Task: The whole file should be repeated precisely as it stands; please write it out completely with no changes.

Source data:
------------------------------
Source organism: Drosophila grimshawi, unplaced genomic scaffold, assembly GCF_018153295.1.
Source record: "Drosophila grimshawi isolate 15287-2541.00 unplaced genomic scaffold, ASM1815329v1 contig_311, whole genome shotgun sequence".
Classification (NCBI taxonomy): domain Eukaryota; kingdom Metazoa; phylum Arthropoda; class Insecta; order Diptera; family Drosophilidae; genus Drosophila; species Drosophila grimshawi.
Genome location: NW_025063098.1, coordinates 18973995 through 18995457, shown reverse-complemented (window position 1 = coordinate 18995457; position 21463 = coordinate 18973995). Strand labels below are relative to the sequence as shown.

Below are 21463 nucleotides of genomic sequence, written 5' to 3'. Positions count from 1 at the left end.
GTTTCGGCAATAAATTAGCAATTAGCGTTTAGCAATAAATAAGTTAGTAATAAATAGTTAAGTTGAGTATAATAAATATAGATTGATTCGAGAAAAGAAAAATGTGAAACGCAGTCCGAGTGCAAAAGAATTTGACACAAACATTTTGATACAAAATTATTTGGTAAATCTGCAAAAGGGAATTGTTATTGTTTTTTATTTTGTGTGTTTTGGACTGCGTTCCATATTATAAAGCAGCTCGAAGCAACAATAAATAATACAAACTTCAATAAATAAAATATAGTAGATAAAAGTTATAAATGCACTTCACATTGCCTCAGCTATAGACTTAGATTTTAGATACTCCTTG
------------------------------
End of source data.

Source organism: Drosophila grimshawi, unplaced genomic scaffold, assembly GCF_018153295.1.
Source record: "Drosophila grimshawi isolate 15287-2541.00 unplaced genomic scaffold, ASM1815329v1 contig_311, whole genome shotgun sequence".
Classification (NCBI taxonomy): domain Eukaryota; kingdom Metazoa; phylum Arthropoda; class Insecta; order Diptera; family Drosophilidae; genus Drosophila; species Drosophila grimshawi.
Genome location: NW_025063098.1, coordinates 18973995 through 18995457, shown reverse-complemented (window position 1 = coordinate 18995457; position 21463 = coordinate 18973995). Strand labels below are relative to the sequence as shown.

Below are 21463 nucleotides of genomic sequence, written 5' to 3'. Positions count from 1 at the left end.
GTTTCGGCAATAAATTAGCAATTAGCGTTTAGCAATAAATAAGTTAGTAATAAATAGTTAAGTTGAGTATAATAAATATAGATTGATTCGAGAAAAGAAAAATGTGAAACGCAGTCCGAGTGCAAAAGAATTTGACACAAACATTTTGATACAAAATTATTTGGTAAATCTGCAAAAGGGAATTGTTATTGTTTTTTATTTTGTGTGTTTTGGACTGCGTTCCATATTATAAAGCAGCTCGAAGCAACAATAAATAATACAAACTTCAATAAATAAAATATAGTAGATAAAAGTTATAAATGCACTTCACATTGCCTCAGCTATAGACTTAGATTTTAGATACTCCTTG